The Mistake That Cost Steve Jobs $31.6bn — Pride Above Reason

Jan 11, 2021
 Created by the author — original image Wikimedia Commons


Prepare the world’s smallest violin.

When Steve Jobs died he was worth only $10.4bn and only $2.2bn was Apple stock. The man many consider the greatest entrepreneur of all time wouldn’t have even made it to the global top 50 rich list.

Remember in 2011, Apple was the darling of Silicon Valley and had become the most valuable company in the world. Microsoft seemed a million miles behind as they worked on the disaster of Windows 8. Yet Bill Gates sat on a mountain of $50bn and regularly was the richest man on Earth.

How could the contrast be so vast between the two giants? By numbers alone, you could conclude Gates was a far more successful entrepreneur than Jobs. The difference all comes down to rage-driven decisions in 1985 during the darkest time in Jobs’s career that cost him $31.6 billion.

While Jobs is rightly praised highly for his comeback at Apple in 1997, don’t make the error of believing he was perfect. He got away with emotional decisions that could have left him with a far less impressive legacy. While we should learn from his success, we must learn from his failures too. Even the very best make mistakes.


Billionaire temper tantrum

Steve Jobs was too talented at pitching for his own good:

“Do you want to sell sugared water for the rest of your life? Or do you want to come with me and change the world?” — Steve Jobs

These famous words convinced John Sculley to leave Pepsi and become the Apple CEO in 1983. It’s an understatement to say Steve Jobs had a strong personality and wanted things his way. Unsurprisingly, the two men clashed but Steve lost. 9 years after founding Apple, he was gone and the company drove forward without him.

While undoubtedly painful, all was not lost as Steve still had 11% of Apple’s shares. He could have retired then and without his influence seen the price of his shares increase several times over in the next 10 years. While Pixar grew much faster, this was in spite of him trying to sell multiple times but not finding a buyer.

Angry at Apple, he sold all of his shares except one to keep receiving the annual report each year. He cut himself off from the future gains of the company he worked so hard to create. It was an odd move because by keeping the single share, it showed he still cared despite the drama.

If he’d sold 1–2% of the company, he would still have enough to fund Pixar and NeXT. He didn’t need to sell but believed without him the company was doomed. It was ego and pride over reason.


He was never about the money

“When I was 25, my net worth was $100 million or so. I decided then that I wasn’t going to let it ruin my life. There’s no way you could ever spend it all, and I don’t view wealth as something that validates my intelligence.” — Steve Jobs

Maybe Steve Jobs wouldn’t have cared about his ranking on the billionaire table. He had more money than he ever needed and made a conscious decision not to use it as his primary motivator.

He was a visionary and his ideas changed the world forever. This fueled the fire in his belly and you hear many other top entrepreneurs make similar statements. Elon Musk is now worth over $150bn but says he has so little recreation, what’s the point?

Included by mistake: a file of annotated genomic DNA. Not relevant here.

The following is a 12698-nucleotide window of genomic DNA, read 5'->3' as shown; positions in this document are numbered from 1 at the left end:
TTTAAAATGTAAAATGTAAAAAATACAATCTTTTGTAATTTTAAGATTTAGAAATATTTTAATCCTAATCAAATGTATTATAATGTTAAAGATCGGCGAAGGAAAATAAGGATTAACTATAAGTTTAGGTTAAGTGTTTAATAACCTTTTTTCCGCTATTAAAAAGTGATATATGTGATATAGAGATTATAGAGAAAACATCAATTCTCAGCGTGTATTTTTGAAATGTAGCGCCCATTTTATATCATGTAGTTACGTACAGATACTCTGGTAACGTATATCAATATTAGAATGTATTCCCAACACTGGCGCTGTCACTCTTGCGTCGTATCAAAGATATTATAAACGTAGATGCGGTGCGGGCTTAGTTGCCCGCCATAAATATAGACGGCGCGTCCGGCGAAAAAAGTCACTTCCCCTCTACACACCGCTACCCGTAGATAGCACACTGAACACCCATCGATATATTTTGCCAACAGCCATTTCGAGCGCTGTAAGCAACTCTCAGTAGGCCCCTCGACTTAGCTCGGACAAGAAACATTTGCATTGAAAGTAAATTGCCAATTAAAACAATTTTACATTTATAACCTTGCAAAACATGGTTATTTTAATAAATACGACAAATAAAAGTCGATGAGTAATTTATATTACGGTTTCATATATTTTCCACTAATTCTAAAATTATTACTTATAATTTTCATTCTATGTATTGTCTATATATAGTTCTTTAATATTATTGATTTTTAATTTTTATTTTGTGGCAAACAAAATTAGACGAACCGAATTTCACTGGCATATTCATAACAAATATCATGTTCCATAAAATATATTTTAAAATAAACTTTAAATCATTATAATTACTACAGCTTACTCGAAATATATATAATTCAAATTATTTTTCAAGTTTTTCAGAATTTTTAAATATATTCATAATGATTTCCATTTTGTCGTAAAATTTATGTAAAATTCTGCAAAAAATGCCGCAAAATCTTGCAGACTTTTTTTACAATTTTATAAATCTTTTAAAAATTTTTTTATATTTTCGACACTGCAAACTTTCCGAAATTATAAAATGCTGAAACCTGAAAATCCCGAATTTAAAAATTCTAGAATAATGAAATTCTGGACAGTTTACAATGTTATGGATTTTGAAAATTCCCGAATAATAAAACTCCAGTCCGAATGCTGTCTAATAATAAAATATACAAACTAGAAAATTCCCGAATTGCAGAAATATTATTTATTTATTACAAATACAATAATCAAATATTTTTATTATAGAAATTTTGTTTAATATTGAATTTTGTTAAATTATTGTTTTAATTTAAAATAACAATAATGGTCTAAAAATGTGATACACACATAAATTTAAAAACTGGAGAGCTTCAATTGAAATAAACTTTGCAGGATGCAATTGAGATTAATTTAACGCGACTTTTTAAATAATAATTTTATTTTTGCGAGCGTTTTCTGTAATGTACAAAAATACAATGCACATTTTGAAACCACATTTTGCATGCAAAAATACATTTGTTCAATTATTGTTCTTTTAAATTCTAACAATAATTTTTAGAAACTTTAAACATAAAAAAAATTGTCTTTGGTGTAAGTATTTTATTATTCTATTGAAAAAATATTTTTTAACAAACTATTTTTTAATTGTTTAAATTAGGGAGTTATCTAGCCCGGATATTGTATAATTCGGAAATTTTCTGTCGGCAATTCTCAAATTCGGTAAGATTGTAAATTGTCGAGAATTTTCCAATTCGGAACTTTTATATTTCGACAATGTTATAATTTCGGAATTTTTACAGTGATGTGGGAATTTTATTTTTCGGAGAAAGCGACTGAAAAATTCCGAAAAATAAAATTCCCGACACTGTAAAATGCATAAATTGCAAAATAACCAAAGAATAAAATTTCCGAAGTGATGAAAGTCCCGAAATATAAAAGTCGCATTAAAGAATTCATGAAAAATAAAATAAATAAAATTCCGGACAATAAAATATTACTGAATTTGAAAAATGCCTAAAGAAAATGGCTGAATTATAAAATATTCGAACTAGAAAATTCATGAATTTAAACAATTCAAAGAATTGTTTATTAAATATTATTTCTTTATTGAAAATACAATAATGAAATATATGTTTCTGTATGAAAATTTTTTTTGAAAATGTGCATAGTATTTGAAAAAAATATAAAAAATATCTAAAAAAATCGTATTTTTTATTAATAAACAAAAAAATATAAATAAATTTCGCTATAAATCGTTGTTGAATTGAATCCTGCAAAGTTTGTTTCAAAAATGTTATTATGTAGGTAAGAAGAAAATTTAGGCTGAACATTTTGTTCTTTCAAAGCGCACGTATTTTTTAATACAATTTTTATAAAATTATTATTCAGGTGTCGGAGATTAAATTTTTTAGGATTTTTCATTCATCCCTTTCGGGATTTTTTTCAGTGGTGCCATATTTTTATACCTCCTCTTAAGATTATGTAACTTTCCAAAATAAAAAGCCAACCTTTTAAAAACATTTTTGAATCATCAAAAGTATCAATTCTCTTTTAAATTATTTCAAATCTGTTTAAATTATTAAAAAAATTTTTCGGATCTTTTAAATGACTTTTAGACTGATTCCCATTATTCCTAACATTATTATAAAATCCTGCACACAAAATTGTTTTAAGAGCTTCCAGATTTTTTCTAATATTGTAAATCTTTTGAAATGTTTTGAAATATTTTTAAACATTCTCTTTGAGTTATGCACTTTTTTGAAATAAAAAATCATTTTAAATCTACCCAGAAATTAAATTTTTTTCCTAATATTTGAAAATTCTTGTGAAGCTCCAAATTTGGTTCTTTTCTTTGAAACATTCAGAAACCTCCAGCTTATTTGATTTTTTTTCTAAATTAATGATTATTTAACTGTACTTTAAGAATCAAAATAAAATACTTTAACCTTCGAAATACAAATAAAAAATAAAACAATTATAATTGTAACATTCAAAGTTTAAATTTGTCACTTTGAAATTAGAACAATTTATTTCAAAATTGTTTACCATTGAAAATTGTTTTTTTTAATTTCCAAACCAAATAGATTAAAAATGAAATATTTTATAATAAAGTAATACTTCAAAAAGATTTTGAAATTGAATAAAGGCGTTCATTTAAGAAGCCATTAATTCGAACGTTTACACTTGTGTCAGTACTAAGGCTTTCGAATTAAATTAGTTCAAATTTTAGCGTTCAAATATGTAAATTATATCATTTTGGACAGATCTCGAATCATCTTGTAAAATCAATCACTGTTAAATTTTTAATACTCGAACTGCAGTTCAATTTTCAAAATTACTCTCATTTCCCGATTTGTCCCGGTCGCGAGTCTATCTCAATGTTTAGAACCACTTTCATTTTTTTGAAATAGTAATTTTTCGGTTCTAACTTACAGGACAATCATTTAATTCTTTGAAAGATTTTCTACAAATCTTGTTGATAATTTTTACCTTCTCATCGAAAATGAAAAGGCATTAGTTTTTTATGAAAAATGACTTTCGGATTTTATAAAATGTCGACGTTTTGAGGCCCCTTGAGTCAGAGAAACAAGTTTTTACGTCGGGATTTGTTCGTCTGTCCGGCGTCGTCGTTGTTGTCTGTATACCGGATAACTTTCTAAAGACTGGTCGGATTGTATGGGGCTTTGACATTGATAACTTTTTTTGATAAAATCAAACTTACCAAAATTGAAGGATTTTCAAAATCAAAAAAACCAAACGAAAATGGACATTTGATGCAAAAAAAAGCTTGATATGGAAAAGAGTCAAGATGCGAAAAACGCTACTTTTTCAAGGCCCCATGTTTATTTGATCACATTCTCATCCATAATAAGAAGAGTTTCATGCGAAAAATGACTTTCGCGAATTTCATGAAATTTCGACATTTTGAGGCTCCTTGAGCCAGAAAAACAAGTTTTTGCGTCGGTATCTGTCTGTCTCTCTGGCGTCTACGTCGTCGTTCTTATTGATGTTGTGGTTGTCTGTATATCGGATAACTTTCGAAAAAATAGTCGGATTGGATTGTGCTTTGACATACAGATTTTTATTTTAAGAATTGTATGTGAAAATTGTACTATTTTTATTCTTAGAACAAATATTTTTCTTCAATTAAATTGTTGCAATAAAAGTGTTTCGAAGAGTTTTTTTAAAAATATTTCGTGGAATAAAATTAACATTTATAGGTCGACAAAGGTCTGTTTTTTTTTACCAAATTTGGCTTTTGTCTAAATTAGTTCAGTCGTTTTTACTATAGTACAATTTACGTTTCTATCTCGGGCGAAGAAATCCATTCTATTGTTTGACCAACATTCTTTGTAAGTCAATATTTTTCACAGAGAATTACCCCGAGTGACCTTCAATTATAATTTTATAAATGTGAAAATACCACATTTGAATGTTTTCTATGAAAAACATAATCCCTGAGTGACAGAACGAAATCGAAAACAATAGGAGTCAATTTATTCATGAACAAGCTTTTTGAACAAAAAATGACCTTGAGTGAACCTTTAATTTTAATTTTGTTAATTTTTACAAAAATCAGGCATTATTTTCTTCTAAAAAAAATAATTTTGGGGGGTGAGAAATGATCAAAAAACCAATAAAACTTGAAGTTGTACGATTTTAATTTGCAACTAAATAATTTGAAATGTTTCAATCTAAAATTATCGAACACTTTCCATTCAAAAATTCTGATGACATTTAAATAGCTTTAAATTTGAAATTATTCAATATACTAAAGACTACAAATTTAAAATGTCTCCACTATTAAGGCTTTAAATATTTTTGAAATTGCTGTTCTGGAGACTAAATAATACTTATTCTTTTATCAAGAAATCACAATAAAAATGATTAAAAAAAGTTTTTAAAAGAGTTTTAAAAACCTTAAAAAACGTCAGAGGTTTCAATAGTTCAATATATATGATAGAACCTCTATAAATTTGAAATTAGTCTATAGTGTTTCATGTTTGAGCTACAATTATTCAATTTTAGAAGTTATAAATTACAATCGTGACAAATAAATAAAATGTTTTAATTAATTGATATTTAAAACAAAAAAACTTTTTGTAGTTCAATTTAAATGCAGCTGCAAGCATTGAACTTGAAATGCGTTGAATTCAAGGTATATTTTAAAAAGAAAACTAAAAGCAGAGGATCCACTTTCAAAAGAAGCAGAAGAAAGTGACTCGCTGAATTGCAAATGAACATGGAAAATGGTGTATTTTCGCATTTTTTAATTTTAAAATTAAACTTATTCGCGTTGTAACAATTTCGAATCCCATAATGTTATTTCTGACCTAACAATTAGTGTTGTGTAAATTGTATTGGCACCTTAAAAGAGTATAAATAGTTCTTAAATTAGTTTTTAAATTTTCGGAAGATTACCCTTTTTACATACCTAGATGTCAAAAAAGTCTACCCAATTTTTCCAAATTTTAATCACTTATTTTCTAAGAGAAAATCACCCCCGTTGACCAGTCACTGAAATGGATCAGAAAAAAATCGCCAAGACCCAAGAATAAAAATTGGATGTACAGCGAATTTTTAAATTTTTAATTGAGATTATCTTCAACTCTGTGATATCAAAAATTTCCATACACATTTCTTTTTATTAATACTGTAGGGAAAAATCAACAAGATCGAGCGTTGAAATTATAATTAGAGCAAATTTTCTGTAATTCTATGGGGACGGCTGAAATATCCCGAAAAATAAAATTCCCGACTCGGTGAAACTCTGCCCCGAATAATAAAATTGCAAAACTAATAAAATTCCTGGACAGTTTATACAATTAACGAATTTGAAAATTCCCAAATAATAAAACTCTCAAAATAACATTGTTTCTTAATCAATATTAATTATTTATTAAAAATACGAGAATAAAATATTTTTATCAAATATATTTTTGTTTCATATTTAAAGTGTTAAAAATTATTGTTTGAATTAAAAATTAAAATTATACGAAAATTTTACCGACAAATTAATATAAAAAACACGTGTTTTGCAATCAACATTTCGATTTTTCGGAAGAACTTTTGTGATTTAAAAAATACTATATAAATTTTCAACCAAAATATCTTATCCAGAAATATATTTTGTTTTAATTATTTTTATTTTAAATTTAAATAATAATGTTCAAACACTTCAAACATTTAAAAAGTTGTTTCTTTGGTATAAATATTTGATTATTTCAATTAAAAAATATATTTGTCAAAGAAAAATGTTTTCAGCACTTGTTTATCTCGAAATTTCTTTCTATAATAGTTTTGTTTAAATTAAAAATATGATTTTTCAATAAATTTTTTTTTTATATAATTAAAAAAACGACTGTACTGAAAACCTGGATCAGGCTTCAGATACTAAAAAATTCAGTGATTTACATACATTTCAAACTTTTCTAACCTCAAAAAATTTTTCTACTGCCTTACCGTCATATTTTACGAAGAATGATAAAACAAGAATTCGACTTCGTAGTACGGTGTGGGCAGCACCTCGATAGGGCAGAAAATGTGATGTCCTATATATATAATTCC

Of course, from a PR perspective, billionaires would never say they are driven by money. It’s easier to give in to a higher purpose when you know there’s no chance you won’t be able to feed your kids or put them through college. Bear in mind, Steve Jobs was refusing to provide financial support for his daughter whilst preaching he didn’t care about his wealth.

I wasn’t born yet but I would be laughing all the way to the bank if I bought some of those shares Jobs had discarded and held onto them. This is what really resulted from the tantrum. Speculators and investors took the bulk of the rewards of Jobs’s dreams coming to reality.

Let’s say you don’t care about the money, it’s still better to use the extra wealth towards something meaningful. Contrast this with the billions Bill Gates has spent on global healthcare or the smaller but impactful donations by entrepreneurs across the world to their local communities.


You are not Steve Jobs

I repeat. You are not Steve Jobs.

Most entrepreneurs fail and don’t have more money than could meet everything they ever need. Even in 1985, he was more privileged than almost everyone reading this right now; if you currently are worth more than $100m then slide into my inbox.

It takes hard work and a healthy dose of good luck to build a successful company. 20% of entrepreneurs work 7 days a week and 57% work 6 days. Let’s say you clash with your co-founders or management, it doesn’t mean you shouldn’t see the rewards of the future success of the company.

You can sell the portion you need to fund whatever you do next but think coldly about the rest of your share. Consider yourself a venture capitalist, would they keep their share, or would they sell-off after an argument? It could still be the best place for your money and is likely to see greater returns than if you invested elsewhere.

This isn’t just for entrepreneurs. In any professional setting, don’t let your personal pride get the better of your reason. I’m sure you are valuable but if you burn bridges, would the other side move mountains to bring you back?

Do not try to be Steve Jobs and potentially cripple your future out of revenge.

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